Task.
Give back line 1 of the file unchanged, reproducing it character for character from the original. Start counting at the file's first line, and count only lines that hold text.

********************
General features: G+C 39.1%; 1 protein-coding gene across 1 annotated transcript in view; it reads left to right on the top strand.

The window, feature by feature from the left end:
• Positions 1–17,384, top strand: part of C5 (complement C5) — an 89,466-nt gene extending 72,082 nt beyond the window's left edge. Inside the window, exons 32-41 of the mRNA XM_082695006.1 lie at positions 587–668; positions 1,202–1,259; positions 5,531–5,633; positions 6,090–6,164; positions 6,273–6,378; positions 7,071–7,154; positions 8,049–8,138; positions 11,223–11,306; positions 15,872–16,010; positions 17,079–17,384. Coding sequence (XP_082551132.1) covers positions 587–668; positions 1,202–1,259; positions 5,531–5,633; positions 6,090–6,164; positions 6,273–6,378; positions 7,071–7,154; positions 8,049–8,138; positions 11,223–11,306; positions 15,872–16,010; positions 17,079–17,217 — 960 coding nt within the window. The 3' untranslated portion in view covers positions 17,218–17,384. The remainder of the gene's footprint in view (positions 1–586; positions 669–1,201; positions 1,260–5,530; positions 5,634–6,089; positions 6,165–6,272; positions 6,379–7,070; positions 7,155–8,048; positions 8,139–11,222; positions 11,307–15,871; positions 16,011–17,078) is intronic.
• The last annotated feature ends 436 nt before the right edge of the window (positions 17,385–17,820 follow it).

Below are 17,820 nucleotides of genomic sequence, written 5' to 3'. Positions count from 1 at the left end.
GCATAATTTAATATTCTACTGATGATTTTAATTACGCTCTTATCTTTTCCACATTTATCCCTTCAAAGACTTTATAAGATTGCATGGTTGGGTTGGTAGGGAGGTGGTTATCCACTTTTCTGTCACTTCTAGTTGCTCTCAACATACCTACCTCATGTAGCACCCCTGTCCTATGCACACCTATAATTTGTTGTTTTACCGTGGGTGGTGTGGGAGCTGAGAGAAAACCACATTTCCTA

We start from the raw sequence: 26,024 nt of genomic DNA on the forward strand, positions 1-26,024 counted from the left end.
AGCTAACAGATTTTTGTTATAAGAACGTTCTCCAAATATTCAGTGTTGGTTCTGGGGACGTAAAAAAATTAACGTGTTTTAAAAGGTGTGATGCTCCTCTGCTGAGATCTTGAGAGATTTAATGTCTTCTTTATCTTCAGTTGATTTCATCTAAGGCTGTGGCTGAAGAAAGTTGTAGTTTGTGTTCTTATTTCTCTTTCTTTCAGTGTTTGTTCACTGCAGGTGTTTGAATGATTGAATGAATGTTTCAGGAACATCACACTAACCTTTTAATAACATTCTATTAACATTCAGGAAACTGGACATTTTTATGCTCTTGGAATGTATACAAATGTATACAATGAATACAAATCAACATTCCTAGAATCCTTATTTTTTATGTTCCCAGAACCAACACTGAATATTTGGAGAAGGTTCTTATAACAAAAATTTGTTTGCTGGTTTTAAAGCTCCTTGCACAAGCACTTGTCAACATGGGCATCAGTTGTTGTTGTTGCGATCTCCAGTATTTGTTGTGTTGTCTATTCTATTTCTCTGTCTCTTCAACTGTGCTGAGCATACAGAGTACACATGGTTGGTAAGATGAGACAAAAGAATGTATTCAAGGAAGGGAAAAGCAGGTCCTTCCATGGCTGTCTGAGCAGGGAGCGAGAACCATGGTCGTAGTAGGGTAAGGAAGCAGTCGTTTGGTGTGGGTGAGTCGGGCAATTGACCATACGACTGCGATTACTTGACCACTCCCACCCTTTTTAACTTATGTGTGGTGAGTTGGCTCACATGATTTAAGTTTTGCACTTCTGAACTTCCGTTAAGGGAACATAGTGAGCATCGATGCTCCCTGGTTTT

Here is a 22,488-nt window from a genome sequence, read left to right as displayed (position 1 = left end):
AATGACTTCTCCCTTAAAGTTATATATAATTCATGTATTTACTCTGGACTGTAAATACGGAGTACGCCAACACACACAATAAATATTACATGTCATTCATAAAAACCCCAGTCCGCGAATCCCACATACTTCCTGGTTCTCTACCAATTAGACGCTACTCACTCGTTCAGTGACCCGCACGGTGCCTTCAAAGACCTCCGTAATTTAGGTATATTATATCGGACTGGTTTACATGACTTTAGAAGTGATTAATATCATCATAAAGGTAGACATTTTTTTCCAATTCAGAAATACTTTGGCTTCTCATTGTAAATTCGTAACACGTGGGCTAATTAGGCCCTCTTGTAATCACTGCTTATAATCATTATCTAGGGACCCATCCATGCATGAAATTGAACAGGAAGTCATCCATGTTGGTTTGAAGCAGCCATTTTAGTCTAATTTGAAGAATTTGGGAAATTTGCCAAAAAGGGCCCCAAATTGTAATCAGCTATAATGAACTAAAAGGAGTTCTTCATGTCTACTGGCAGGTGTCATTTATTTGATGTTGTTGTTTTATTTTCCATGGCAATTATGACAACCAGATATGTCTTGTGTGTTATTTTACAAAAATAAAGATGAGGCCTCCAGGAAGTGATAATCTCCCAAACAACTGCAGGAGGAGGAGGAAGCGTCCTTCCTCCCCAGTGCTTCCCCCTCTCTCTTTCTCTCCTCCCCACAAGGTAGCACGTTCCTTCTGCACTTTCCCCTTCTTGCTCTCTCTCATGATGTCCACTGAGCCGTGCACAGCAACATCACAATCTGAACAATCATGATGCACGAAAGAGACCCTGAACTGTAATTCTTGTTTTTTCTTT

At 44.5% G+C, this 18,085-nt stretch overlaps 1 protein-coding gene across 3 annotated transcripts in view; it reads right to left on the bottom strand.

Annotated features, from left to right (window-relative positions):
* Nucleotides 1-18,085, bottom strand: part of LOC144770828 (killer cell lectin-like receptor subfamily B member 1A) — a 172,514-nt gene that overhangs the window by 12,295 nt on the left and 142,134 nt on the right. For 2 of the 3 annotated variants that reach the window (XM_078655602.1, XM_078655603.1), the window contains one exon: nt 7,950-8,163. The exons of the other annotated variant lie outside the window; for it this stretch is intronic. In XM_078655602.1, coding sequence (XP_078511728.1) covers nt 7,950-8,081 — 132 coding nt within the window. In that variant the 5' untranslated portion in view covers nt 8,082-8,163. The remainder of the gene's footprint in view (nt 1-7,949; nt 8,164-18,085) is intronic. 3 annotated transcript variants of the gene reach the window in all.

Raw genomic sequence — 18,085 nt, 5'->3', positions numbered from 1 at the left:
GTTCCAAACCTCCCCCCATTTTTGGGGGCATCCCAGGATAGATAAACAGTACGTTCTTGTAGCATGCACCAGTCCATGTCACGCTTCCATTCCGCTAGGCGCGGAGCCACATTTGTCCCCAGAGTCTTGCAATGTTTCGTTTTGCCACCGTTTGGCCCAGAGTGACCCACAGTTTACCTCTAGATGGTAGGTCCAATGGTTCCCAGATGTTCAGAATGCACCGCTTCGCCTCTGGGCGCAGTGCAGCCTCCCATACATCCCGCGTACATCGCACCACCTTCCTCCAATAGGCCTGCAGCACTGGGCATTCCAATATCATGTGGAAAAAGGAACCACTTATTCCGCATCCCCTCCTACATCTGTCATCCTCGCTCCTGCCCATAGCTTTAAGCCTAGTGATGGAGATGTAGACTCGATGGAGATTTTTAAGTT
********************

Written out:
General features: G+C 39.1%; 1 protein-coding gene across 1 annotated transcript in view; it reads left to right on the top strand.